Designing a Yoga Garden

moss garden by atelier te at www.pithandvigor.com

For over 25 years, running has been a constant in my life but with the recent onset of knee pain, my orthopedist has advised I pick a new form of exercise — which has led me to yoga. I’ve toyed around with yoga as a way to stretch and meditate over the past couple of years, but now I am practicing a couple of times per week. I love how it leaves me feeling both mentally and physically and it has led me to totally new idea that I am obsessed with.

Here’s a concept that I want you to critique (you know – just like when you ‘pin up’ in design school).

What about a yoga garden?

I’ve been envisioning a garden with a variety of rooms – each having a different theme based upon a yoga asana or pose.  I just found out that Rochelle’s book has a whole chapter about this type of thing (and I’m eager to read it for more ideas!) – but these are some of mine…

The sun salutation garden…

the animal poses garden…

the warrior poses garden…

the moon poses garden…

and the chaturanga garden. (actually, I am not so sure about the chaturanga garden but I just like saying the name).

longwood gardens silver garden by @acallage via www.pithandvigor.com

The center of each garden would be an oval of stone paving or a wooden deck where yoga poses could be practiced. The surrounding plantings would be designed to be seen while in the pose. In the sun salutation garden, maybe there would be a deck overlooking a moss carpet floor. When you are “falling” forward into your bow, you would stare down at the moss, perhaps. The plantings could also have plants that play off of the name of the poses. In the moon poses garden, we could could plant full-moon maple, moon flower, along with silver plants that makes the area look like you are on the surface of the moon.

This is something that you could slowly progress your way through, so that the garden becomes an experience and a yoga session at the same time. The concept is still really raw so feel free to share your ideas on how to make it better. I really want to build a garden like this in the near future and this winter I am studying up on the details and history of yoga in order to develop a deeper understanding of the practice. Please share with me your ideas and suggestions below. Thank you! Namaste.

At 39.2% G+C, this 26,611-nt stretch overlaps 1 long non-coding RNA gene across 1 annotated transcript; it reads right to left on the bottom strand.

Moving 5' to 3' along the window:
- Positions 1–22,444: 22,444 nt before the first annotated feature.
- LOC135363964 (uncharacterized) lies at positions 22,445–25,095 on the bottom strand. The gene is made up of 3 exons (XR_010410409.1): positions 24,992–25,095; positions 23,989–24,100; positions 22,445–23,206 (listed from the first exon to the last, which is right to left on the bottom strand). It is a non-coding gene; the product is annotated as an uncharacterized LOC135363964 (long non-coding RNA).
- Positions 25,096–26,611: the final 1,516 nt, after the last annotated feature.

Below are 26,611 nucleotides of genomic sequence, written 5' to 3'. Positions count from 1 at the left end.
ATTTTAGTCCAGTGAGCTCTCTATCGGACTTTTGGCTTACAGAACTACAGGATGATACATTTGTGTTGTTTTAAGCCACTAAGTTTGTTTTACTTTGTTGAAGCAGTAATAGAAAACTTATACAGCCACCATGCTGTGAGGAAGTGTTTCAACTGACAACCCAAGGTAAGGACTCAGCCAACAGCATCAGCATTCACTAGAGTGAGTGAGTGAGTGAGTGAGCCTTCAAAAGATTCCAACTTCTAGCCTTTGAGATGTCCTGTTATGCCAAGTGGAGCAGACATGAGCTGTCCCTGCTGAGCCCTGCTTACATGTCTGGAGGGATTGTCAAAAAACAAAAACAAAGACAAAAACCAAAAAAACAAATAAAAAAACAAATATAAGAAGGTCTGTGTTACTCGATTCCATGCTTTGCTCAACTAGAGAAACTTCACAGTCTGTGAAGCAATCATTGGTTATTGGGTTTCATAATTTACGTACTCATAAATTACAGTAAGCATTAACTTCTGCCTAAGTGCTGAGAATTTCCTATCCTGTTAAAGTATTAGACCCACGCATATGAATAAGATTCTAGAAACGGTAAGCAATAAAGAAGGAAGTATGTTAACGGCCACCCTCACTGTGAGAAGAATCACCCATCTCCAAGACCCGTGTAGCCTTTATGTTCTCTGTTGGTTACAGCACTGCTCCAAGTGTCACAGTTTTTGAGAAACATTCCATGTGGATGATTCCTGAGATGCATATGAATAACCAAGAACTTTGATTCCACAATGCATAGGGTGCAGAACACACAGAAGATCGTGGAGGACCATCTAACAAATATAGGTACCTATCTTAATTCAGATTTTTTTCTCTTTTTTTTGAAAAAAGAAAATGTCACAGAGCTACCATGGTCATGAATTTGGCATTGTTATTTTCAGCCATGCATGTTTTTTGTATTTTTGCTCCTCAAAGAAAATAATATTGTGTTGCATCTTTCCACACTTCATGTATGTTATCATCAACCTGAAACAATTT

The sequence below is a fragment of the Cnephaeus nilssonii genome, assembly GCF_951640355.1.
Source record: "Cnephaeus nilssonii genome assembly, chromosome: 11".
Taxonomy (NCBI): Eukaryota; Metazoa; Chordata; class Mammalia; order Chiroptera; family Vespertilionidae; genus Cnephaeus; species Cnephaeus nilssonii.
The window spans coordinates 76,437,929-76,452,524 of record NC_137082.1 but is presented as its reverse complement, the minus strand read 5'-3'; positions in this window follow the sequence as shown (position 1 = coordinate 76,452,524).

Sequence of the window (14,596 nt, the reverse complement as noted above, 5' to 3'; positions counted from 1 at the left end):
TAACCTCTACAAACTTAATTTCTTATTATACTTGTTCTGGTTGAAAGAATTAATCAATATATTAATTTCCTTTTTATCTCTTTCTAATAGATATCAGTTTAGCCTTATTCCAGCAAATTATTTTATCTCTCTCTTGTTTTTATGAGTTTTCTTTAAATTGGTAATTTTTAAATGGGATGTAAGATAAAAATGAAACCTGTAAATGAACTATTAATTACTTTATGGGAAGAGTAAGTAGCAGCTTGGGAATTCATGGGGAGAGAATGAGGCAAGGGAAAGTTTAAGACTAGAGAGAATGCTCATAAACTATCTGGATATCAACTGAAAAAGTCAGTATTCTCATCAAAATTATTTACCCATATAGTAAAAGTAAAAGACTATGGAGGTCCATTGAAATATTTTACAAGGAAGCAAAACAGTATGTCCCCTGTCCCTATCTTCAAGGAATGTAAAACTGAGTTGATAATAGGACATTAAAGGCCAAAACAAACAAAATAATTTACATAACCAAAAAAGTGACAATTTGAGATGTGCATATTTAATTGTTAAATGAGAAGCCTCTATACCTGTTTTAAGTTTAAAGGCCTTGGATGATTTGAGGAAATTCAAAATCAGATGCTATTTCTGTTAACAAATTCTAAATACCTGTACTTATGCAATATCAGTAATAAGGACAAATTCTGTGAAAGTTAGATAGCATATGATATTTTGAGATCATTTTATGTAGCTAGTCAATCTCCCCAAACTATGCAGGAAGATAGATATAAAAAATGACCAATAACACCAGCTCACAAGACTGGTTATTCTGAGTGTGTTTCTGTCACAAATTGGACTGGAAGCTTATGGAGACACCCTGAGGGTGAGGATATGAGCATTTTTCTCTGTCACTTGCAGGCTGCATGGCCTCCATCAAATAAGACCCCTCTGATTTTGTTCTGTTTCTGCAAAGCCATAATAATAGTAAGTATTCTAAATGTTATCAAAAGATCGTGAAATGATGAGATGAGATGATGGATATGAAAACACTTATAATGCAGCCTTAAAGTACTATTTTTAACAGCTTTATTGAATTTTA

Rodney

Images:  @atelir_te@sacallage

 

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rodney eason

Rodney Eason - Director of Horticulture and Plant Curator at Coastal Maine Botanical Gardens, father of 4, husband to a Renaissance woman. I spent the first part of my life in North Carolina, the middle in Pennsylvania, and now I am determined to become a Mainer  while keeping my southern drawl. I consider the rhetorical question, "you're not from around here, are you?" a compliment. I love great gardens, beautiful plants, and inspiring architecture. Because of this, I am on a lifelong quest to find a garden that artistically combines beautiful plants while being centered around an evocative building. For me, this would be Beatrix Farrand's Dumbarton Oaks, with the plants of Lotusland and Chanticleer, around Fay Jones' Thorncrown Chapel. My wife and I are now making our new home and garden in a 130 year old New England house with a farmer's porch near the Damariscotta River in coastal Maine. When our kids get into college, we want to hike the Appalachian Trail as a family over a summer break. My likes (in random order): the smell of fresh basil and rosemary, bold foliage, India Pale Ale, good running shoes, Top Gear, the smell of New England in the fall (it reminds me a bit of English Leather, which my grandfather wore), and the sound of our family laughing together around the dinner table. I dream of one day owning an old Toyota 4X4 pick-up and seeing the Avett Brothers in concert.

5 Comments

  1. Jasmine Kabuya Racine on December 12, 2014 at 7:41 pm

    I definitely love this idea! For my part, I would add slightly perfumed plants to the design.

  2. Julie on January 3, 2015 at 2:31 pm

    Love it! Sounds like the makings of a retreat center. I’m a yoga teacher and have fantasized about having a nature-based set-up for classes when unable to practice outside. For your garden: definitely wood platforms, not stone—pretty but impractical for real practice. Moon poses=white flowers, twinkle lights for evening practice. Animal asanas=topiaries (I’m not a huge fan, but would be fun for kids). Sun salute poses=the obvious sunflower garden? Warrior= arching, reaching, tall plants, like bamboo,(strong and flexible) or aspens (think Tree pose). Savasana=a winter garden, at rest. Have fun and let us see what you come up with!

  3. Chris on January 8, 2015 at 7:27 pm

    YEAH baby, I think I have a foot or two left of space around here somewhere, LOL. (I have us all gardened out…) I think my wife would appreciate this as much as I would. May just have to give it a go.

  4. Eric Teske on February 1, 2015 at 4:03 pm

    Hmmm cool concept! I could see it more as a calendar photoshoot than an actual place to do yoga, but I like the idea of the poses driving the plant selection and design.

  5. Calvin Kent on April 30, 2015 at 5:30 pm

    concept is so good.The picture you using that is great.Great post!! very informative.

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